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TITUSVILLE, Fla (October 28, 2021) — The City of Titusville is providing notice of a recent data security incident that may affect the security of personal information pertaining to certain individuals. This notice provides information about the incident, the City of Titusville’s response, and resources available to individuals to help protect their information from possible misuse, should they feel it necessary to do so.
On or about February 4, 2021, the City of Titusville became aware of unusual activity related to an employee’s City email account. The City of Titusville immediately commenced an investigation to better understand the nature and scope of this activity. On May 13, 2021, the investigative findings and evidence reviewed confirmed that someone without authorization accessed the employee’s email account between November 19, 2020 and February 18, 2021. The investigation could not confirm whether unauthorized individuals accessed or viewed any specific email in the account. In an abundance of caution, programmatic and manual reviews of the email account’s contents were completed to determine whether any email in the account at the time of the incident contained sensitive information. The City of Titusville completed this process on October 1, 2021. Through the process, the City of Titusville determined that certain personal information resided in the account at the time of the incident and was accessible to unauthorized individuals, although no evidence confirmed that such individuals actually accessed or viewed any of the information. The City of Titusville is currently reviewing its internal records for address information so that notice can be made to potentially impacted individuals.
What Information Was Involved?
It cannot be confirmed whether information related to individuals was actually accessed or viewed during this incident. However, the City of Titusville will be providing notice to potentially impacted individuals out of an abundance of caution. The information related to individuals that was accessible within the email account includes some combination of certain individuals’ names, Social Security numbers, driver’s license numbers, financial account or payment card information, username and password, medical information, health insurance information and digital or electronic signatures.
What the City of Titusville is Doing?
The City of Titusville takes this incident and the security of personal information in its care seriously. Upon learning of this incident, the City of Titusville moved quickly to investigate the incident and assess the security of relevant systems. The response efforts included resetting the password of the impacted email account and reviewing the account for any suspicious rules. As part of the City of Titusville’s ongoing commitment to the security of information, it is also reviewing existing policies and procedures to reduce the likelihood of a similar future incident.
What You Can Do?
The City of Titusville encourages individuals to remain vigilant against incidents of identity theft and fraud by reviewing account statements and monitoring free credit reports for suspicious activity and to detect errors. Individuals may also review the guidance contained below in the Steps Individuals Can Take to Protect Information.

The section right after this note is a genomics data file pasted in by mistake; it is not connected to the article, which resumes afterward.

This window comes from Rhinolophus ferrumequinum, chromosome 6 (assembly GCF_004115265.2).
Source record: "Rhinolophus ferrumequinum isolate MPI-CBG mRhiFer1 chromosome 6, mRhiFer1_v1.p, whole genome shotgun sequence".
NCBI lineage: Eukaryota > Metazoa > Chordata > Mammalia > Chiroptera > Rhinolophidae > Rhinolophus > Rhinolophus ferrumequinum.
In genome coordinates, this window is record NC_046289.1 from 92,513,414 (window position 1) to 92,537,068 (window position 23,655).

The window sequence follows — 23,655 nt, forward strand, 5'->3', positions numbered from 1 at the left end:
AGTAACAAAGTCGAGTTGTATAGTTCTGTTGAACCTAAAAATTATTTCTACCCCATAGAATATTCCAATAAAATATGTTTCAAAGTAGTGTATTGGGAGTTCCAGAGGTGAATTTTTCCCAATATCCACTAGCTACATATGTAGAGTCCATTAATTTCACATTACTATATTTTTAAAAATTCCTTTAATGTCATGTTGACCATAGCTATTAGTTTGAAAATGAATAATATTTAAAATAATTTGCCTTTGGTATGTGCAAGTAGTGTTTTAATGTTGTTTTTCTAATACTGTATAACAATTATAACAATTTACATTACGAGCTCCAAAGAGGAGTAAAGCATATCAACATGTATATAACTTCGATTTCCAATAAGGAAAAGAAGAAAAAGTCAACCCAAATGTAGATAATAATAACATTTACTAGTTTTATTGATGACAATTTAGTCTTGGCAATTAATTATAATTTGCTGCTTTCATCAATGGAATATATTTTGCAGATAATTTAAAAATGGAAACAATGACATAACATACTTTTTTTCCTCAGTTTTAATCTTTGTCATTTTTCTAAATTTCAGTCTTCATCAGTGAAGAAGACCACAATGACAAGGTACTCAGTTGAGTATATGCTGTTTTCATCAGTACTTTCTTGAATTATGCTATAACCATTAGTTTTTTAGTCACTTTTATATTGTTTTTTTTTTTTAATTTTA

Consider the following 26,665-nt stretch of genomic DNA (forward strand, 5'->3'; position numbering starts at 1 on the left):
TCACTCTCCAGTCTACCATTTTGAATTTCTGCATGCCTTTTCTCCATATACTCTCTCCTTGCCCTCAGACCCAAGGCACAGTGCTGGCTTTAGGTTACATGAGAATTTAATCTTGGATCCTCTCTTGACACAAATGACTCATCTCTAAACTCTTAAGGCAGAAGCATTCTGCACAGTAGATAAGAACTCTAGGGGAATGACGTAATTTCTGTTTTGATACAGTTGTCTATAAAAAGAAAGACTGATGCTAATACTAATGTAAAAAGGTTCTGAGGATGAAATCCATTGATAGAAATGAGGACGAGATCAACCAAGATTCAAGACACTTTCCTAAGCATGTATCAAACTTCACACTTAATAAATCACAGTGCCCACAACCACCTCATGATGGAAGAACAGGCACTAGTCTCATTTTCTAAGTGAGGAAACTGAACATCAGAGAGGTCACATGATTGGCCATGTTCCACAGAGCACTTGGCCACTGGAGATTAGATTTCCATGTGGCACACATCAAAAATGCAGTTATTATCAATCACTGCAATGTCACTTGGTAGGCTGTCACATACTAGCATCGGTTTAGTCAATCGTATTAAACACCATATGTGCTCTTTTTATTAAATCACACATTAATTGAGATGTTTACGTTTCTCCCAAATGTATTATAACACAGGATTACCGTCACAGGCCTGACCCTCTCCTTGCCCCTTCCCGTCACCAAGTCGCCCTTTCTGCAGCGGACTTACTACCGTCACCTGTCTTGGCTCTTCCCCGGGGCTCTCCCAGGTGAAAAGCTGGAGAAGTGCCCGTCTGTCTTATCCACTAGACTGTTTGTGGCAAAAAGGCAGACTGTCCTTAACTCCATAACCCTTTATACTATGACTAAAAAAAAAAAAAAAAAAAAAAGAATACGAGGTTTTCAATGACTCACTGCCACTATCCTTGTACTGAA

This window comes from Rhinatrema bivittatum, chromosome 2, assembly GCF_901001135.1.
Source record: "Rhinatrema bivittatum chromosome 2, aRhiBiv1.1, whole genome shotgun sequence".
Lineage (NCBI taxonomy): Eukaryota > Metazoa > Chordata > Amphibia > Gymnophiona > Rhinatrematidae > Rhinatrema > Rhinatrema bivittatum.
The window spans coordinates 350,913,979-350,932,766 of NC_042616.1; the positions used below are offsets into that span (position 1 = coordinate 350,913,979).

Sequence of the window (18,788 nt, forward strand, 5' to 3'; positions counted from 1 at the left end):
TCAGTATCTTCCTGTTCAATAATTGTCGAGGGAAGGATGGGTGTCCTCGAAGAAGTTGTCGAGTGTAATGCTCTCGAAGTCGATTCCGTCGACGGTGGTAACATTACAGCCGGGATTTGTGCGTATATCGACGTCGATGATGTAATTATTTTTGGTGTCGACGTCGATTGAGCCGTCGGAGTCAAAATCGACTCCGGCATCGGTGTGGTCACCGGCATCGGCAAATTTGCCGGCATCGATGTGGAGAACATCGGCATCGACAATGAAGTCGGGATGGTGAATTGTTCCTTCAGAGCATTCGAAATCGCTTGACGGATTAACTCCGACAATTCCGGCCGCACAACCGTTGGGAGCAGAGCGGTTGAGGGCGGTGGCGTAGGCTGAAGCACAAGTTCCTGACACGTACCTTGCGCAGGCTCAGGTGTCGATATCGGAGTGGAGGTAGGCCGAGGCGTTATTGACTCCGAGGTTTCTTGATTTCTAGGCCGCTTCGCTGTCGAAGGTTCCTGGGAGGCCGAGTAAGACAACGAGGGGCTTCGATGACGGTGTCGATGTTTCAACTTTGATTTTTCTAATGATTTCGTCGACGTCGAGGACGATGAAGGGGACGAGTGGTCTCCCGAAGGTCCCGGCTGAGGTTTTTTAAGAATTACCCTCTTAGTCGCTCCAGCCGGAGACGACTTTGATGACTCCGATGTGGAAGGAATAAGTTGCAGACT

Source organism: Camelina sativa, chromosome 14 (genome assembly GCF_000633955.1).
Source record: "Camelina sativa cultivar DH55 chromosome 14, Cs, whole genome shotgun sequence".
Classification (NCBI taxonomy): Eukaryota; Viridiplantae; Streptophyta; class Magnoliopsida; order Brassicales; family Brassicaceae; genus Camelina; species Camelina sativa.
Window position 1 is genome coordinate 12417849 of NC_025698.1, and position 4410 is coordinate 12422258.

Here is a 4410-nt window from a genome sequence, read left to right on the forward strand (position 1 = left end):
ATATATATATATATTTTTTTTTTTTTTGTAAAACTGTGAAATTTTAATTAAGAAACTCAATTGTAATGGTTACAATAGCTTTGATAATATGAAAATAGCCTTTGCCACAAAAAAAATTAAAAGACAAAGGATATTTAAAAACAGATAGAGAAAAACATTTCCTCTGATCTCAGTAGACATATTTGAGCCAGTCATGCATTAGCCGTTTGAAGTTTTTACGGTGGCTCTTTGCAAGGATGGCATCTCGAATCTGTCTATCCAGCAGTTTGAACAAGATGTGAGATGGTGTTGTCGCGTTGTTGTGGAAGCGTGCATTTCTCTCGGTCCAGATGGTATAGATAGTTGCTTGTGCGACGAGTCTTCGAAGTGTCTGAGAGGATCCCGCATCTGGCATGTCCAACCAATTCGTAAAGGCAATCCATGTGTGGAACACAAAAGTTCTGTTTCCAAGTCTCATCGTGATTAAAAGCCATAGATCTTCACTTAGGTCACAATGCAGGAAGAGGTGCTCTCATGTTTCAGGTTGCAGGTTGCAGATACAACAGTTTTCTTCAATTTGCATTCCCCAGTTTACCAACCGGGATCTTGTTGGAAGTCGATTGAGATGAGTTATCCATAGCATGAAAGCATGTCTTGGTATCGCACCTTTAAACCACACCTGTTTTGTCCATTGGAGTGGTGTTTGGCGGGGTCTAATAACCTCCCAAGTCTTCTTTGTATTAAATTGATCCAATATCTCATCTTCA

For More Information.
If you have questions about this incident that are not addressed in this notice, please call (321) 567-3730.
Steps Individuals Can Take to Protect Information
Monitor Your Accounts.
Under U.S. law, a consumer is entitled to one free credit report annually from each of the three major credit reporting bureaus, Equifax, Experian, and TransUnion. To order your free credit report, visit http://www.annualcreditreport.com or call, toll-free, 1-877-322-8228. You may also directly contact the three major credit reporting bureaus listed below to request a free copy of your credit report.
Consumers have the right to place an initial or extended “fraud alert” on a credit file at no cost. An initial fraud alert is a one-year alert that is placed on a consumer’s credit file. Upon seeing a fraud alert display on a consumer’s credit file, a business is required to take steps to verify the consumer’s identity before extending new credit. If you are a victim of identity theft, you are entitled to an extended fraud alert, which is a fraud alert lasting seven years. Should you wish to place a fraud alert, please contact any one of the three major credit reporting bureaus listed below.
As an alternative to a fraud alert, consumers have the right to place a “credit freeze” on a credit report, which will prohibit a credit bureau from releasing information in the credit report without the consumer’s express authorization. The credit freeze is designed to prevent credit, loans, and services from being approved in your name without your consent. However, you should be aware that using a credit freeze to take control over who gets access to the personal and financial information in your credit report may delay, interfere with, or prohibit the timely approval of any subsequent request or application you make regarding a new loan, credit, mortgage, or any other account involving the extension of credit. Pursuant to federal law, you cannot be charged to place or lift a credit freeze on your credit report. To request a security freeze, you will need to provide the following information: